We don't disagree with Carter, necessarily, but we would add a couple of things. The first is that Obama was hard to satirize not only because of his calmness, but also because of his ethnicity. Unless you are yourself Black (as, say, Key & Peele are), impersonating a Black president is a real minefield, since the impersonation could be read as a comment on his Blackness rather than his president-ness. (Z), for example, can impersonate every president of the last 100 years pretty well, and does so in lectures as needed, but never touches Obama with a 10-foot-pole.

Meanwhile, we would say that the key with Trump is not that Jon Stewart came along (even if he helped move things forward). It's that no other approach, beyond double-barreled, take-no-prisoners, is viable with him. The ancient Romans were quite interested in humor and how it works, and they broke satire up into several types. At one end of the spectrum was the style practiced by the poet and playwright Horace, who gently needled Roman leadership in his written works. Horatian satire has, as its basic message, that our leaders are regular people too, and are capable of taking a joke, and in the end we're all in this together.

At the other end of the spectrum was the style employed in the writings of Juvenal. He was vastly more abrasive and contemptuous than Horace, and the whole point of Juvenalian satire was to take leaders he saw as unfit down a few pegs, and to rally support against them. Juvenal did not get invited to many of the best parties, as you can imagine.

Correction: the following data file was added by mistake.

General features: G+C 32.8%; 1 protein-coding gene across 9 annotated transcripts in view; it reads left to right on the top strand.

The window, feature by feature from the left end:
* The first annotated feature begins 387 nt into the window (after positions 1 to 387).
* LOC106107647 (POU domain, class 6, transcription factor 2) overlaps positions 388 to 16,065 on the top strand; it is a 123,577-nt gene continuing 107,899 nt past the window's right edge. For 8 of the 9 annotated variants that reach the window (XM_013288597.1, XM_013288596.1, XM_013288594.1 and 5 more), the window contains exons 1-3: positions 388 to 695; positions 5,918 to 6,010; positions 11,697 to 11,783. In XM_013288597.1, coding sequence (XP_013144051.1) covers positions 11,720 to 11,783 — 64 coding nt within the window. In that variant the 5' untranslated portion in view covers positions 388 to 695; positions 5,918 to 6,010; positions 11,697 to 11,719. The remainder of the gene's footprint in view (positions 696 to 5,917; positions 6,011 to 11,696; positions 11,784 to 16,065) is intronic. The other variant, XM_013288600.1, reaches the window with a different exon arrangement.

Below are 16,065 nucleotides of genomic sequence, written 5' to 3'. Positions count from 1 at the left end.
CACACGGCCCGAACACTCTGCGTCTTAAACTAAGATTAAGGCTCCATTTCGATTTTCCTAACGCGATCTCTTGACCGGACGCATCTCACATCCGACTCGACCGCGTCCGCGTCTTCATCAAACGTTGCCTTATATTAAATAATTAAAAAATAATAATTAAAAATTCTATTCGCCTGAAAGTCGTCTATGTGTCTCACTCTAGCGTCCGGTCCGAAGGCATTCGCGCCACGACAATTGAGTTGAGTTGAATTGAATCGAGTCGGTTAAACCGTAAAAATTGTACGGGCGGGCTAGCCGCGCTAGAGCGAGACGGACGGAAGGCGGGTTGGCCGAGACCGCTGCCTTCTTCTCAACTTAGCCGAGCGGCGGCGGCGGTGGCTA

Anyhow, there's no profit in being at the Horatian end of the spectrum with Trump. His supporters will brook no mockery of the Dear Leader, no matter how slight or well-intentioned, and his opponents will not tolerate anything that humanizes him and makes him seem like a fundamentally decent fellow. Jimmy Fallon once ran his fingers through Trump's hair to prove it was real. That bit was very much in the Horatian ballpark, and Fallon was raked over the coals. He became much harsher in his Trump humor thereafter, while Colbert, Stewart, Kimmel, and Saturday Night Live went with full-bore Juvenalian takedowns from the beginning, since they knew that is what their audiences demanded.

This isn't all that important, of course, but we thought it might be an apropos "dessert" for ending a post that begins with something so weighty as abortion. (Z)

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---The Votemaster and Zenger